Learn more about Clinical Neurophysiologists

A clinical neurophysiologist is a neurologist who specializes in the diagnosis of nervous system disorders. Neurophysiologists perform EEG (electroencephalography), EMG (electromyography), and other procedures to evaluate the function of the brain and nervous system. They consult with the patient’s care team to guide treatment for such conditions as seizures, sleep problems, and Parkinson’s disease.

A clinical neurophysiologist typically:

  • Evaluates a patient’s symptoms and medical history
  • Performs a physical exam including evaluation of blood pressure and vital signs and the health of the brain and nervous system  
  • Orders and interprets specialized tests of the nervous system as well as general health tests
  • Diagnoses and monitors acute and chronic diseases and conditions that affect the brain and nervous system including multiple sclerosis, Parkinson’s disease, and seizures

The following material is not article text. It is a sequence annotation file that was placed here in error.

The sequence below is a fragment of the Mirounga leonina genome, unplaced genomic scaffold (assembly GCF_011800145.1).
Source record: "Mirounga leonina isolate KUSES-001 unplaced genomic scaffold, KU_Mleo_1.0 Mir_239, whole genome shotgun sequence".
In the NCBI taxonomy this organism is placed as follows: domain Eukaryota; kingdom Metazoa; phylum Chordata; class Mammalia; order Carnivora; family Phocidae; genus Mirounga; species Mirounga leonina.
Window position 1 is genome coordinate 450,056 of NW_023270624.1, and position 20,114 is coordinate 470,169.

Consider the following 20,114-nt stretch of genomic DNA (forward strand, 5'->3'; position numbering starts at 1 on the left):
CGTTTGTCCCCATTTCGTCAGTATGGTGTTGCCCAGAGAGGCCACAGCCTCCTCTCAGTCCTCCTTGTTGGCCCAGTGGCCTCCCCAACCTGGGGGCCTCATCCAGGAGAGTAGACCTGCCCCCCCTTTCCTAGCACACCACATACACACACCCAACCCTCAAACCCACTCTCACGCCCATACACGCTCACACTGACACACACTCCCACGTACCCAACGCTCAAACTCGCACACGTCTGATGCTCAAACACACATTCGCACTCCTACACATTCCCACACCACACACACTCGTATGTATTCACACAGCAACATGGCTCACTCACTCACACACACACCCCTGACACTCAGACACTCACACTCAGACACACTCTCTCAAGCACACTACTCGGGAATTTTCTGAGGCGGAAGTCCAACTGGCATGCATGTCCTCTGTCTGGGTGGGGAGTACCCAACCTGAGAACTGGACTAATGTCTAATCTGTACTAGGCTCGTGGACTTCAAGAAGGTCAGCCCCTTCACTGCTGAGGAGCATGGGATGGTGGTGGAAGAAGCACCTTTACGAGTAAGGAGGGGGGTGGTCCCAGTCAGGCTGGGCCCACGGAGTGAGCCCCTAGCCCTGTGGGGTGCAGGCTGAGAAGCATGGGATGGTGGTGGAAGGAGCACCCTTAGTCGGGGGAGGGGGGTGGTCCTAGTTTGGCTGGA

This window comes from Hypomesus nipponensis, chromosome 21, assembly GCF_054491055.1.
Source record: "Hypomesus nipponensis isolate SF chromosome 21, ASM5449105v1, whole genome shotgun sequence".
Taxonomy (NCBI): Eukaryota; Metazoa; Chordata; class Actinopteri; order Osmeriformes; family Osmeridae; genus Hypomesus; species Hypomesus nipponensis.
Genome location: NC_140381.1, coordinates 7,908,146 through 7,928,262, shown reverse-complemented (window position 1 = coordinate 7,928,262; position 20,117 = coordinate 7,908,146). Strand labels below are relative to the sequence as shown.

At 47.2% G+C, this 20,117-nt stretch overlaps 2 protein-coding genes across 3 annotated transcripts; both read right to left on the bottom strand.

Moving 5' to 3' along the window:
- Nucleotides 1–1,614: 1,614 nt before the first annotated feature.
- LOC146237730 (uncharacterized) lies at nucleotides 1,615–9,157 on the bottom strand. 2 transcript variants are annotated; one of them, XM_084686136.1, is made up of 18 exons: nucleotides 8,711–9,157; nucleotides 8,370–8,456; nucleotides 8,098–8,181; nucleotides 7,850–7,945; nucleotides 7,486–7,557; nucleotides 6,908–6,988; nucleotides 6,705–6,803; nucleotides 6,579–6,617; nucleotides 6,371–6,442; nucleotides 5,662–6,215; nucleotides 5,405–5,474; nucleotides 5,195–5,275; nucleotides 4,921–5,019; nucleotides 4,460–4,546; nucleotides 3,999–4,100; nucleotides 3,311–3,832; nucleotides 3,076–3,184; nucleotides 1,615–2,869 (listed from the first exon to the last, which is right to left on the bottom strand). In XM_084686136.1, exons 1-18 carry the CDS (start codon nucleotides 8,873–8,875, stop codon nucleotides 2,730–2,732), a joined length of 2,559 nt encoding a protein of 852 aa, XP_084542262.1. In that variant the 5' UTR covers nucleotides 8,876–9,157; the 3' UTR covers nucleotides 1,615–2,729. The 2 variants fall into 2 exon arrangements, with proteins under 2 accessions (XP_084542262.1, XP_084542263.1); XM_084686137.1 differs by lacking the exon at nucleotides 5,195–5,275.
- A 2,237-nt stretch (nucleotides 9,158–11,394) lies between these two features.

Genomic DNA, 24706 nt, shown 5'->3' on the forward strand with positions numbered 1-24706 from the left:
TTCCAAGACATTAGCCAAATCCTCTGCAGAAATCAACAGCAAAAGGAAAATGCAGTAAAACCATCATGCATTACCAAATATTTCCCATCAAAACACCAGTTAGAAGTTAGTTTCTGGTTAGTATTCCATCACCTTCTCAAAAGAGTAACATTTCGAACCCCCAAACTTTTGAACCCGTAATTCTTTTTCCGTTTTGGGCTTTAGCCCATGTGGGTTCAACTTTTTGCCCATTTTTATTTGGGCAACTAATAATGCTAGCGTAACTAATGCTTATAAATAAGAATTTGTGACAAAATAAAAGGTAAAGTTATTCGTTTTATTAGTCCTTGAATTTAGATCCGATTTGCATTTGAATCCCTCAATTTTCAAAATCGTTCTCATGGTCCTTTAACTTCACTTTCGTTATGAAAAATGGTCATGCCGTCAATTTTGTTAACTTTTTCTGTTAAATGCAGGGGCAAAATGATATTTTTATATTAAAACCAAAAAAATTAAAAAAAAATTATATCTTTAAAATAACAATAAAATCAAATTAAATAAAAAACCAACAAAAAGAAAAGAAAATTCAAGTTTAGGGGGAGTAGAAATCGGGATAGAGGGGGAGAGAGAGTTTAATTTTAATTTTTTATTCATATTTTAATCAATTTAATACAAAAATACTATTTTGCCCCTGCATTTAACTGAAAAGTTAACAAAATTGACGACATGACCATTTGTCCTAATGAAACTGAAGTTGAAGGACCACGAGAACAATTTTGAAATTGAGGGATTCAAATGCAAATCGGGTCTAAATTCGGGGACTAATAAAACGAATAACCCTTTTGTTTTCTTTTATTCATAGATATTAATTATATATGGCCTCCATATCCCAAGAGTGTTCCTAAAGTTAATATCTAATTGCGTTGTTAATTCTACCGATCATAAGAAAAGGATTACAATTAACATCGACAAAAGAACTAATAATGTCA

• Assists with specialized procedures on the nervous system, such as deep brain stimulation for Parkinson’s disease
  • Works closely with your primary care doctor and other specialists and members of your healthcare team to provide optimal care

Neurophysiology is a subspecialty of neurology. Clinical neurophysiologists may also be known by the following names: neurophysiologist, neurologist, brain doctor, brain specialist, and nerve doctor. 

There are 2278 specialists practicing Clinical Neurophysiology in the United States with an overall average rating of 3.7 stars. There are 1303 hospitals in the United States with affiliated Clinical Neurophysiology specialists, including NYU Langone Health Tisch Hospital, Evanston Hospital and Texas Health Presbyterian Hospital Dallas.